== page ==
At Off Leash K9 Training, Raleigh/Durham, we are dealing with food aggression in dogs every day. Many people ask, “How can I stop food aggression with my dog?”
First, food aggression in dogs can be caused by numerous factors including poor pack leadership, food desperation where the dog doesn’t know if or when he will get more food (common in rescue and shelter dogs), dog views you as more of a threat than a provider, basic communication breakdown between pack leader and dog, in general.
There are 5 key areas that one must target in order to start fixing food aggression in dogs. There is a fundamental approach to rehabilitating a dog that exhibits food aggression. Our approach targets 5 basic areas which are: obedience, positive associations with people, pack leadership, confidence building, and proper correction for negative behavior. All 5 components are necessary in order to successfully rehabilitate a dog.
First, we focus on obedience and confidence building. The reason we target this area first is that we believe that you cannot work on behavioral modification until you have a dog that will listen to you. If you have no control over your dog, you cannot expect to fix a behavioral issue so it is imperative to work on obedience. Confidence building is a part of training as it naturally boosts confidence, gives dogs a job, and instills a purpose for them. Obedience will also naturally establish you as the pack leader.
Pack leadership is very important and your dog must see you as such. There are many things you can do to establish pack leadership. See our Pack Leadership blog in order to get some pointers. Think about a wild pack of wolves. If you watch, the alpha male always eats first and will always scare off the lower members in the pack. When your dog exhibits food aggression towards you, he/she is essentially trying to get you away from the food, generally because he/she does not see you as alpha.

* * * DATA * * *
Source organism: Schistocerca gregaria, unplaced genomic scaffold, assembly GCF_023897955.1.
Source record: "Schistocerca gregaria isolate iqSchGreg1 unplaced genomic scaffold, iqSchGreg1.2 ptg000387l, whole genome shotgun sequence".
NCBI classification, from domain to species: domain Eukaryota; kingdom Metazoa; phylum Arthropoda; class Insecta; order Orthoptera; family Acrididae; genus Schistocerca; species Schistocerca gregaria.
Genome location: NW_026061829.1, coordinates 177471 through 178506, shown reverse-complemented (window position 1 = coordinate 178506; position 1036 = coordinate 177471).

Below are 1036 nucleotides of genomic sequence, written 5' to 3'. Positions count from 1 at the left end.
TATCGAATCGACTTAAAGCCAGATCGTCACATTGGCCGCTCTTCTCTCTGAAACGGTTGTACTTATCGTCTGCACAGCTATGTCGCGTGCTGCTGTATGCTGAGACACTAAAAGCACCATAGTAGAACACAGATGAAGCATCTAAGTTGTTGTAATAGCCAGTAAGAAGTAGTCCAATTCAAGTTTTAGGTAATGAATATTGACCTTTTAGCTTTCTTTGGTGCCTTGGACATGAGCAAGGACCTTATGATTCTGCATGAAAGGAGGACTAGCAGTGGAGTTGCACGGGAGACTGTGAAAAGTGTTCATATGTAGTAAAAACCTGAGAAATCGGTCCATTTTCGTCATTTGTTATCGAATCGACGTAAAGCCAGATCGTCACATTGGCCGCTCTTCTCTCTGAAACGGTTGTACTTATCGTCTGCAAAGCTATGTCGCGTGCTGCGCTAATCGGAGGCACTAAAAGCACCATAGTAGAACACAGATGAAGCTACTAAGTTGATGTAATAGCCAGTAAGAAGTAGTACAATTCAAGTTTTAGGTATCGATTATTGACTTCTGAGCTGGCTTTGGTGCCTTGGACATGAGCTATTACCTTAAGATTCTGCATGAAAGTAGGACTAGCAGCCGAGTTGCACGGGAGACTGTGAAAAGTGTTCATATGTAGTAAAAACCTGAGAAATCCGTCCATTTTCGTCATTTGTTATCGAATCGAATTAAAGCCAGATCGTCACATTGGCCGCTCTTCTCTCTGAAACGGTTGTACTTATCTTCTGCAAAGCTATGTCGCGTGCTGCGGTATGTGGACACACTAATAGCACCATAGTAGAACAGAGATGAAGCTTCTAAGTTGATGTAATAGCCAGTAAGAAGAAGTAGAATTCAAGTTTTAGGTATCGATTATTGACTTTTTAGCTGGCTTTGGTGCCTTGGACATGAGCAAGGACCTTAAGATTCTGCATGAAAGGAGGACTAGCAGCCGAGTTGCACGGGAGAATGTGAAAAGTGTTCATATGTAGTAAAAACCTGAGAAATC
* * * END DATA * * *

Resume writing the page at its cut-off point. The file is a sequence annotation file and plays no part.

Once you have started working on obedience training, confidence building, and establishing yourself as a pack leader, start putting your dog’s food on the floor or a mat. This will prevent your dog from having a specific object to resource guard. Put a little bit of food down (a small handful will suffice). Once your dog eats the food, he/she will look up at you. As soon as that happens, put a little bit more down. Repeat this entire process until normal feeding is complete. What does this do? It reinforces that YOU control the food.
Next, start having your dog sit or lay down while you are pouring his /her food (this is where your obedience training comes into play). Once you are finished putting the food on the floor or mat, wait a minute or so and then release your dog to eat. This is a very effective exercise that teaches your dog aggressive dog that 1. You control the food and 2. You control when it is time to eat. It also teaches your dog self-control.
Now, you need to start assigning positive association to you being around while your dog is eating. How is this accomplished? While your dog is eating (on the mat or floor), approach his bowl from about 3-4 feet away (depending on your dog’s tolerance level with his food aggression). Toss some sort of high-valued reward near your dog… it could be as simple as a few pieces of hot dog or lunch meat or something. As your dog gets comfortable, slowly move in closer and toss the remaining rewards into his/her food. Practice this at each feeding until you can stand right next to your dog and put the reward in his food. What you are teaching your dog is to associate you approaching his/her bowl with someone positive!
Last, proper correction must be employed for negative behavior. This reverts back to your selected training program. Make sure to find a qualified trainer to show you how to properly correct this behavior (properly being the keyword). There has to be a correction when the dog displays negative behavior (growling, snarling, snapping, etc). This is no different than what would happen in the wild. For example, there would be a correction if a lower pack member tried to correct the alpha male of a pack of wolves. It is just as important to let your dog know that there is a consequence for displaying food aggressive behavior, as it is to let your dog know that there is a reward for NOT displaying the behavior.
By following these tips, you should be able to drastically reduce or completely eliminate food aggression in your dog.